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Don't rely on unsafe previous written warnings

Posted on 26th February 2013
Case law

The EAT has held that in circumstances where an employer has relied upon a previous final written warning to dismiss an employee the Employment Tribunal, in unfair dismissal cases, must consider the appropriateness of that warning when there are grounds for thinking that the decision to issue the warning to the employee was "manifestly inappropriate."

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if there are grounds to believe a previous sanction material to the dismissal may have been "manifestly inappropriate" the tribunal should determine whether that sanction was in fact manifestly inappropriate

Simmo‚Äčnds v Milford Club UKEAT/0323/12/KN

The facts

Mr Simmonds ('Mr S') was employed as a club steward. In September 2010 he was given a final written warning following an incident where he had given his wife the club's takings to deposit in the bank whilst he waited in the car. In February 2011 the club, relying on the final written warning, dismissed Mr S after he had given employees' their staff bonuses in cash rather than giving them a bottle of wine each to the same value, as he had been instructed.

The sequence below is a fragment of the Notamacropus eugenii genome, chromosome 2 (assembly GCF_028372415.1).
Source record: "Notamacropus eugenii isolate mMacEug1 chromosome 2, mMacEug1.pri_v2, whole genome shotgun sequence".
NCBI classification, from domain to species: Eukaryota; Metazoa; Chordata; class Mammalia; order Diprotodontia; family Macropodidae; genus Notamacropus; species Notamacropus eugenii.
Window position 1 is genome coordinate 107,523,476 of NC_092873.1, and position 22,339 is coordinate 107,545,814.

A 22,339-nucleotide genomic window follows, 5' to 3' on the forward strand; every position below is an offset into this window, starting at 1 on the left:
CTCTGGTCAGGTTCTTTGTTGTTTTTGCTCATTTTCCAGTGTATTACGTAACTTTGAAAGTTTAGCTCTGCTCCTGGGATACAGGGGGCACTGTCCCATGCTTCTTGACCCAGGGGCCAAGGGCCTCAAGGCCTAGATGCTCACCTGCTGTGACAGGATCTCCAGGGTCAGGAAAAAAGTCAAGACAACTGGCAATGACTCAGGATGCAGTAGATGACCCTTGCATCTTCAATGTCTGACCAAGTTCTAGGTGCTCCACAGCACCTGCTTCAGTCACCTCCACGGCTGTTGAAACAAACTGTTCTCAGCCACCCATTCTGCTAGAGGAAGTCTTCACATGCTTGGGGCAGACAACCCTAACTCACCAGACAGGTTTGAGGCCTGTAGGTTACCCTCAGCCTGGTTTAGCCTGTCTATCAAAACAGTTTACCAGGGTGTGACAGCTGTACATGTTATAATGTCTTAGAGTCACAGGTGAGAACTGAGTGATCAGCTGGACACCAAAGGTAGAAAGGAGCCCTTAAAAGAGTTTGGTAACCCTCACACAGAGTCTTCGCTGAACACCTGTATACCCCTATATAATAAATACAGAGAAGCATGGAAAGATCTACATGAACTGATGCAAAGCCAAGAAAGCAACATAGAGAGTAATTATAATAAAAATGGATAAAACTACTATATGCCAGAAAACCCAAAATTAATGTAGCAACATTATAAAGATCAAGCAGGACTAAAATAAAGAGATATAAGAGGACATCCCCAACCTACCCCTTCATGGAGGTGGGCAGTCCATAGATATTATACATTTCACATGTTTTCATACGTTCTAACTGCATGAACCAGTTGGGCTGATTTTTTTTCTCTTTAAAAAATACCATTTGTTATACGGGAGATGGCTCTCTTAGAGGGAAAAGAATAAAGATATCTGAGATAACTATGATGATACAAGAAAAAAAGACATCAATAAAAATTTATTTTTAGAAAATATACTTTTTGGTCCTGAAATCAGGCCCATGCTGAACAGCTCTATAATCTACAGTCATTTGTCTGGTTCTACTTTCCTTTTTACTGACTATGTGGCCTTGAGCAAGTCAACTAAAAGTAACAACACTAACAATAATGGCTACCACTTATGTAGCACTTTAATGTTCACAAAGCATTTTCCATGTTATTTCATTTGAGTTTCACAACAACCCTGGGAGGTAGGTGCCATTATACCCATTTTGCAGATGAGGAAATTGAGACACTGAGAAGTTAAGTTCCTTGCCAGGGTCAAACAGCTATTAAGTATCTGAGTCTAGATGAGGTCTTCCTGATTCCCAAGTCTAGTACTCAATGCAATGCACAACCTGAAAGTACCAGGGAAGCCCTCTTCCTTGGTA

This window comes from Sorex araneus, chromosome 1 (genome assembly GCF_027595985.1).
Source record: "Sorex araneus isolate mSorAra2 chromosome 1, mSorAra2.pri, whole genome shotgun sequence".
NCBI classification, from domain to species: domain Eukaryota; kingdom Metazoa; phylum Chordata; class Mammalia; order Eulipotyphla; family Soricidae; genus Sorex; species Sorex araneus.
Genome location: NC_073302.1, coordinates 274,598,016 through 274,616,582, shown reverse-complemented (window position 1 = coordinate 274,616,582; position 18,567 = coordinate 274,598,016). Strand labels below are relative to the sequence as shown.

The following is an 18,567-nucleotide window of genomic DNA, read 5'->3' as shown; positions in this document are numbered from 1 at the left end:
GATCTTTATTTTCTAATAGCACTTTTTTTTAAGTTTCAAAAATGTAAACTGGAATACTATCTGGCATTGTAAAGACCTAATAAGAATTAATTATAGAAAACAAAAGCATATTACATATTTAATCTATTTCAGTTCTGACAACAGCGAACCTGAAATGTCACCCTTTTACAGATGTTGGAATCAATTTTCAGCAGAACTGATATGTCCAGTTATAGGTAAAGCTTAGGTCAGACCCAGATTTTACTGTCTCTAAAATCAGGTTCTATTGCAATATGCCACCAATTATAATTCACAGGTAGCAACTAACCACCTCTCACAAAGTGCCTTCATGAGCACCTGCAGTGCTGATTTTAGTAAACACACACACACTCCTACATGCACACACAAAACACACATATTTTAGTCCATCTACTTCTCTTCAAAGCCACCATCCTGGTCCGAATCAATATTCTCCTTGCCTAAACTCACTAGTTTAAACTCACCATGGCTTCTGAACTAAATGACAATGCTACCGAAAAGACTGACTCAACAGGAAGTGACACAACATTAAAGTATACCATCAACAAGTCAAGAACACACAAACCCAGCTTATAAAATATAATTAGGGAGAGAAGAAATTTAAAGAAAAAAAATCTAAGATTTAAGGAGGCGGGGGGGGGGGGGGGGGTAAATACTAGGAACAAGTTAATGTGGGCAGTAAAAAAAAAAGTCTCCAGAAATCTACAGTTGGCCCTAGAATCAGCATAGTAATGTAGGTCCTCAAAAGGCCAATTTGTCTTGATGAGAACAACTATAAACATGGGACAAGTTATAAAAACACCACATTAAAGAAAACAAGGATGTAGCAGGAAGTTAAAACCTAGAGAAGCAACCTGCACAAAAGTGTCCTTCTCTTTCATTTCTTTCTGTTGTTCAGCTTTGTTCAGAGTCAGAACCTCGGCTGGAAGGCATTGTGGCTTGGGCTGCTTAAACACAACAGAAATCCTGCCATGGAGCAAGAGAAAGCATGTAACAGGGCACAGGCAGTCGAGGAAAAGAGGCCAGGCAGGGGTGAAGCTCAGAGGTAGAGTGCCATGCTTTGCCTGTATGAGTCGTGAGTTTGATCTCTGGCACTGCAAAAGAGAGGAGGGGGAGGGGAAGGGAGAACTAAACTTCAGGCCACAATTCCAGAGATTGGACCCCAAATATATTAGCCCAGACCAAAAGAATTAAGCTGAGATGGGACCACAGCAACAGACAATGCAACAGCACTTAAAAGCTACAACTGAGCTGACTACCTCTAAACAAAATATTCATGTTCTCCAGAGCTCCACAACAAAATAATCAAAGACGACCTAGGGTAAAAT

The Employment Tribunal held that the dismissal was fair but commented that, without the previous written warning, the dismissal would have been unfair. In reaching its decision the Employment Tribunal did not consider the appropriateness of the final written warning i.e. whether it was consistent with the club's disciplinary procedures.

Mr S appealed the tribunal's decision.

The decision

The Employment Appeal Tribunal allowed the appeal and concluded that, if there are grounds to believe that a previous disciplinary sanction (which was material to the dismissal) may have been "manifestly inappropriate" the tribunal should hear evidence to determine whether that sanction was in fact manifestly inappropriate.

The EAT commented that the test of whether a previous warning was "manifestly inappropriate" was a higher threshold than the test of whether a dismissal was reasonable.

In Practice

Before reaching a decision to dismiss for misconduct or capability where a previous disciplinary warning will be relied upon employers should check to make sure that the warning was justified following a fair disciplinary process and that the warning was reasonable in the circumstances. If not the employment tribunal may question the warning's validity and therefore the fairness of the decision to dismiss.

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